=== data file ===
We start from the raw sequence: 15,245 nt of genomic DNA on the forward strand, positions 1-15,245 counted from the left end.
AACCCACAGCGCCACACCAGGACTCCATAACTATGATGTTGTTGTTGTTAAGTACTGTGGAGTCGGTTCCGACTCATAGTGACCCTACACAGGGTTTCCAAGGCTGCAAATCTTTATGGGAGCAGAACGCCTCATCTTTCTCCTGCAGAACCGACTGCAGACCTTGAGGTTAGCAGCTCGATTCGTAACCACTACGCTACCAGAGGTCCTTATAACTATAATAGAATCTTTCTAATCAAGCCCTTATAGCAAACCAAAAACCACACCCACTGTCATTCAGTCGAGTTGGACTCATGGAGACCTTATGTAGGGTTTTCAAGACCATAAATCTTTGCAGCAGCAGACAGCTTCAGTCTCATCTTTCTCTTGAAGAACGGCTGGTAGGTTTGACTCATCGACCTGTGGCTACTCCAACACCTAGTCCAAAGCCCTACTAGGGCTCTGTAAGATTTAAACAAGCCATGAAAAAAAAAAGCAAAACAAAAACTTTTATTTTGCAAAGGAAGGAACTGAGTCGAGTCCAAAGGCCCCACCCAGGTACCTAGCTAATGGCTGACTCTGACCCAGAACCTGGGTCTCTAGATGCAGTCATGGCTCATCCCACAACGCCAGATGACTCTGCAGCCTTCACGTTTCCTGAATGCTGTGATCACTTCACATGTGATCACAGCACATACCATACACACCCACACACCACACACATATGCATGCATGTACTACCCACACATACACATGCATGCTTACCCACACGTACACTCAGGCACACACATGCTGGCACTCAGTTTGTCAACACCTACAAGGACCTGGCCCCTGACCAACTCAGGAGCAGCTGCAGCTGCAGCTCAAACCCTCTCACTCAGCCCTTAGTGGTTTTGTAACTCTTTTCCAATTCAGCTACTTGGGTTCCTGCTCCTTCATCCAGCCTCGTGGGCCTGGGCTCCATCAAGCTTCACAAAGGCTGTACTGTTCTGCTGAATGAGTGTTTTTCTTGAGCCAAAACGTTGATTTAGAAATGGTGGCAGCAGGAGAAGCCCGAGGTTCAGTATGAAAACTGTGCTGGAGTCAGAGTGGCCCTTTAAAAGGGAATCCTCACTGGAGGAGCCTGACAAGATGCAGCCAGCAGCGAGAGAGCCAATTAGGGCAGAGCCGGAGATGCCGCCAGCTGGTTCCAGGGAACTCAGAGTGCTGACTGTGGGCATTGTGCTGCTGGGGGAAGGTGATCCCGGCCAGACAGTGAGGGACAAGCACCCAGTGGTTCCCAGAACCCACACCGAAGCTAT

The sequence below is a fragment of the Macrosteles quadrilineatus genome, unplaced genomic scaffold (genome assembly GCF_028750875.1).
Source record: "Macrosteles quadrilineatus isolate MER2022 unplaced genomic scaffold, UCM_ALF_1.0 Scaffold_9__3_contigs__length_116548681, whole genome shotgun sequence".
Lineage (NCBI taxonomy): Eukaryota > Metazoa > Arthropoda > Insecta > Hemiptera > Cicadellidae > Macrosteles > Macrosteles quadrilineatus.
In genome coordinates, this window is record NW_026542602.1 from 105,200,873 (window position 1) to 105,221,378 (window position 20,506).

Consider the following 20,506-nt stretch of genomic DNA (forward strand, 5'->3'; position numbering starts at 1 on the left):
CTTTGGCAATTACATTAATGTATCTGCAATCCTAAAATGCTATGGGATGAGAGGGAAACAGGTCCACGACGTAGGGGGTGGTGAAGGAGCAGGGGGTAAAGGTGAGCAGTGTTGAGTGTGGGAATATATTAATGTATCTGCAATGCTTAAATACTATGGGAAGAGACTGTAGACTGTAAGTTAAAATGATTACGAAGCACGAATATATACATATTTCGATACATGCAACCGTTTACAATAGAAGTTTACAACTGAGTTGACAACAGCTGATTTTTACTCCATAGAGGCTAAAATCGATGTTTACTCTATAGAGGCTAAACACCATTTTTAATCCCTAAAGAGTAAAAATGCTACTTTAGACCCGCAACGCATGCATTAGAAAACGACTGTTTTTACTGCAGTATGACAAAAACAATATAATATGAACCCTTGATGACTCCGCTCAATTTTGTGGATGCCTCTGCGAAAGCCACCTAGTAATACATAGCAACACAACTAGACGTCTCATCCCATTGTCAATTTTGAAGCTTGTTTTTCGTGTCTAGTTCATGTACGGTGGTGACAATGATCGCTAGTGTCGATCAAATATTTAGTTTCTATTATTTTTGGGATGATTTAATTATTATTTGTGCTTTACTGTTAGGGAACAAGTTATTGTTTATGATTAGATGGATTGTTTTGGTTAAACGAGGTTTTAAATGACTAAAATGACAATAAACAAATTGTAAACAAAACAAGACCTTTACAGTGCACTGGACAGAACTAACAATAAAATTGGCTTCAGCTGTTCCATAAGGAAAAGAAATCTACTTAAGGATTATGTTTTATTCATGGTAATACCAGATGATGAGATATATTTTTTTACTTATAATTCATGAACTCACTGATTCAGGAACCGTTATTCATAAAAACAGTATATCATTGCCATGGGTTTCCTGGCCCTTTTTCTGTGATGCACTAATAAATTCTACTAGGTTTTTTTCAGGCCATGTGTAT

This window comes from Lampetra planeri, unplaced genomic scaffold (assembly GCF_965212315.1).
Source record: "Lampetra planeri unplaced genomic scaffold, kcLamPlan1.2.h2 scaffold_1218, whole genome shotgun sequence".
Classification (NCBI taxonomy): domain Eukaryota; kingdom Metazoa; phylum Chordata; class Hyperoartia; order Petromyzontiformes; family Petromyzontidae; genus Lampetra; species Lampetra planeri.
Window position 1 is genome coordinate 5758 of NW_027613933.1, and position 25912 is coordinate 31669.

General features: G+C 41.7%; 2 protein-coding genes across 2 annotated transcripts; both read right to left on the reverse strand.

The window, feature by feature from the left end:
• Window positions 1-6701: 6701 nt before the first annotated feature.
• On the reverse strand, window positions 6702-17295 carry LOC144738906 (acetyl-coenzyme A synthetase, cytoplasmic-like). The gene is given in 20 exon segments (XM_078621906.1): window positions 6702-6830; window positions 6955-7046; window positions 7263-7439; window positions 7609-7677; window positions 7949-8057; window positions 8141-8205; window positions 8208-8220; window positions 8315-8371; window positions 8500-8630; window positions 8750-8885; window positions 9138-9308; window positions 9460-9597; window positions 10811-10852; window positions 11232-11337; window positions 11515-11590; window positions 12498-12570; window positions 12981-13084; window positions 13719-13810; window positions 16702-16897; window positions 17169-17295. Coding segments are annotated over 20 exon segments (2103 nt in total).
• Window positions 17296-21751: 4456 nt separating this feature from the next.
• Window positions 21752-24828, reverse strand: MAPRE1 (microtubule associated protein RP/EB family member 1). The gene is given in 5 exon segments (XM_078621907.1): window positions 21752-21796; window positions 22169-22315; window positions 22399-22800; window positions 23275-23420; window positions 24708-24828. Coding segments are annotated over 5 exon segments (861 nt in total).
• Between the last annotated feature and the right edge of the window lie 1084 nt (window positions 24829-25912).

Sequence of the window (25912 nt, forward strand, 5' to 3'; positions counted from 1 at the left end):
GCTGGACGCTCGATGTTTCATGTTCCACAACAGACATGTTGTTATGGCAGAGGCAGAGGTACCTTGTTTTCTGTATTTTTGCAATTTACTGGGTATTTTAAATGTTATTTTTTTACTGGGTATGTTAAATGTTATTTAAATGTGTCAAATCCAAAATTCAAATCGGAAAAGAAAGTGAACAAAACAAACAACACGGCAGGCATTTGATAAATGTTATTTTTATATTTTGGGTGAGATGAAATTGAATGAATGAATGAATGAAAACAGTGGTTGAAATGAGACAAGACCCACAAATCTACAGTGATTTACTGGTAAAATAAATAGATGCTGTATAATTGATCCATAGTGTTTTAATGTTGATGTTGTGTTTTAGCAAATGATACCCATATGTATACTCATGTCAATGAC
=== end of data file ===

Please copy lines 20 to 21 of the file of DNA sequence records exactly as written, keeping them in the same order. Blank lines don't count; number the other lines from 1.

Sequence of the window (25912 nt, forward strand, 5' to 3'; positions counted from 1 at the left end):
GCTGGACGCTCGATGTTTCATGTTCCACAACAGACATGTTGTTATGGCAGAGGCAGAGGTACCTTGTTTTCTGTATTTTTGCAATTTACTGGGTATTTTAAATGTTATTTTTTTACTGGGTATGTTAAATGTTATTTAAATGTGTCAAATCCAAAATTCAAATCGGAAAAGAAAGTGAACAAAACAAACAACACGGCAGGCATTTGATAAATGTTATTTTTATATTTTGGGTGAGATGAAATTGAATGAATGAATGAATGAAAACAGTGGTTGAAATGAGACAAGACCCACAAATCTACAGTGATTTACTGGTAAAATAAATAGATGCTGTATAATTGATCCATAGTGTTTTAATGTTGATGTTGTGTTTTAGCAAATGATACCCATATGTATACTCATGTCAATGAC